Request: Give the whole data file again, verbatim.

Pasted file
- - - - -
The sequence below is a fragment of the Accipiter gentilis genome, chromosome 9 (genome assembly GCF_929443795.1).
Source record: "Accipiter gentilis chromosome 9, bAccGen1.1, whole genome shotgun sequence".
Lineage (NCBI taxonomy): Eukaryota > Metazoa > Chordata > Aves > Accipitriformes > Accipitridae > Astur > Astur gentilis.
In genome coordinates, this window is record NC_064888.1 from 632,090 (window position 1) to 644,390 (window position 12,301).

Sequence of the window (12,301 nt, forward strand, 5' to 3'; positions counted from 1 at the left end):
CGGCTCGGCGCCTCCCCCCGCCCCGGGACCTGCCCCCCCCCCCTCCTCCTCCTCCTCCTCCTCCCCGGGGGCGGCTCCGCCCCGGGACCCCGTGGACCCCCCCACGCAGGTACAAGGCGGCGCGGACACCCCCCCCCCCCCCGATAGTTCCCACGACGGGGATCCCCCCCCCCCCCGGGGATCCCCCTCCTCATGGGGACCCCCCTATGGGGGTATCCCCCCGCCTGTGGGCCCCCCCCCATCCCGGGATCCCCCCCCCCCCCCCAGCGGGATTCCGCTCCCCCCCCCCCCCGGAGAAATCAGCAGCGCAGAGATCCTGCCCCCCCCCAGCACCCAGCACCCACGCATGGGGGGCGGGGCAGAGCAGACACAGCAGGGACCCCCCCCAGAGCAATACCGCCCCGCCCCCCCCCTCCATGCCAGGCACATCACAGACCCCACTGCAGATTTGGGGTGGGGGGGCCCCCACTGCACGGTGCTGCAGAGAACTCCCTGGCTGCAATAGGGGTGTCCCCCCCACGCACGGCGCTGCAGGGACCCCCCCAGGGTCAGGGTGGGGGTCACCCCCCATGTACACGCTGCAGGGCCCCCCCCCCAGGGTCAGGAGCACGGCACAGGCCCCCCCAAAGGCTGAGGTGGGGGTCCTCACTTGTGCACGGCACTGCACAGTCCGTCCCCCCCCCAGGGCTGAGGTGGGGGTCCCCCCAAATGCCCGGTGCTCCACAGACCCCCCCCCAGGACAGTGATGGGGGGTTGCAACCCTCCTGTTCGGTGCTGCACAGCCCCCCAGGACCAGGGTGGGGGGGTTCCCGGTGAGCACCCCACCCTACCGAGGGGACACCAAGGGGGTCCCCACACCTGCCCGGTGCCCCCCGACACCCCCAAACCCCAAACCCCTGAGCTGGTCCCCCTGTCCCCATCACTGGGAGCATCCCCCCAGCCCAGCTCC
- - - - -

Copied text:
The sequence below is a fragment of the Accipiter gentilis genome, chromosome 9 (genome assembly GCF_929443795.1).
Source record: "Accipiter gentilis chromosome 9, bAccGen1.1, whole genome shotgun sequence".
Lineage (NCBI taxonomy): Eukaryota > Metazoa > Chordata > Aves > Accipitriformes > Accipitridae > Astur > Astur gentilis.
In genome coordinates, this window is record NC_064888.1 from 632,090 (window position 1) to 644,390 (window position 12,301).

Sequence of the window (12,301 nt, forward strand, 5' to 3'; positions counted from 1 at the left end):
CGGCTCGGCGCCTCCCCCCGCCCCGGGACCTGCCCCCCCCCCCTCCTCCTCCTCCTCCTCCTCCCCGGGGGCGGCTCCGCCCCGGGACCCCGTGGACCCCCCCACGCAGGTACAAGGCGGCGCGGACACCCCCCCCCCCCCCGATAGTTCCCACGACGGGGATCCCCCCCCCCCCCGGGGATCCCCCTCCTCATGGGGACCCCCCTATGGGGGTATCCCCCCGCCTGTGGGCCCCCCCCCATCCCGGGATCCCCCCCCCCCCCCCAGCGGGATTCCGCTCCCCCCCCCCCCCGGAGAAATCAGCAGCGCAGAGATCCTGCCCCCCCCCAGCACCCAGCACCCACGCATGGGGGGCGGGGCAGAGCAGACACAGCAGGGACCCCCCCCAGAGCAATACCGCCCCGCCCCCCCCCTCCATGCCAGGCACATCACAGACCCCACTGCAGATTTGGGGTGGGGGGGCCCCCACTGCACGGTGCTGCAGAGAACTCCCTGGCTGCAATAGGGGTGTCCCCCCCACGCACGGCGCTGCAGGGACCCCCCCAGGGTCAGGGTGGGGGTCACCCCCCATGTACACGCTGCAGGGCCCCCCCCCCAGGGTCAGGAGCACGGCACAGGCCCCCCCAAAGGCTGAGGTGGGGGTCCTCACTTGTGCACGGCACTGCACAGTCCGTCCCCCCCCCAGGGCTGAGGTGGGGGTCCCCCCAAATGCCCGGTGCTCCACAGACCCCCCCCCAGGACAGTGATGGGGGGTTGCAACCCTCCTGTTCGGTGCTGCACAGCCCCCCAGGACCAGGGTGGGGGGGTTCCCGGTGAGCACCCCACCCTACCGAGGGGACACCAAGGGGGTCCCCACACCTGCCCGGTGCCCCCCGACACCCCCAAACCCCAAACCCCTGAGCTGGTCCCCCTGTCCCCATCACTGGGAGCATCCCCCCAGCCCAGCTCC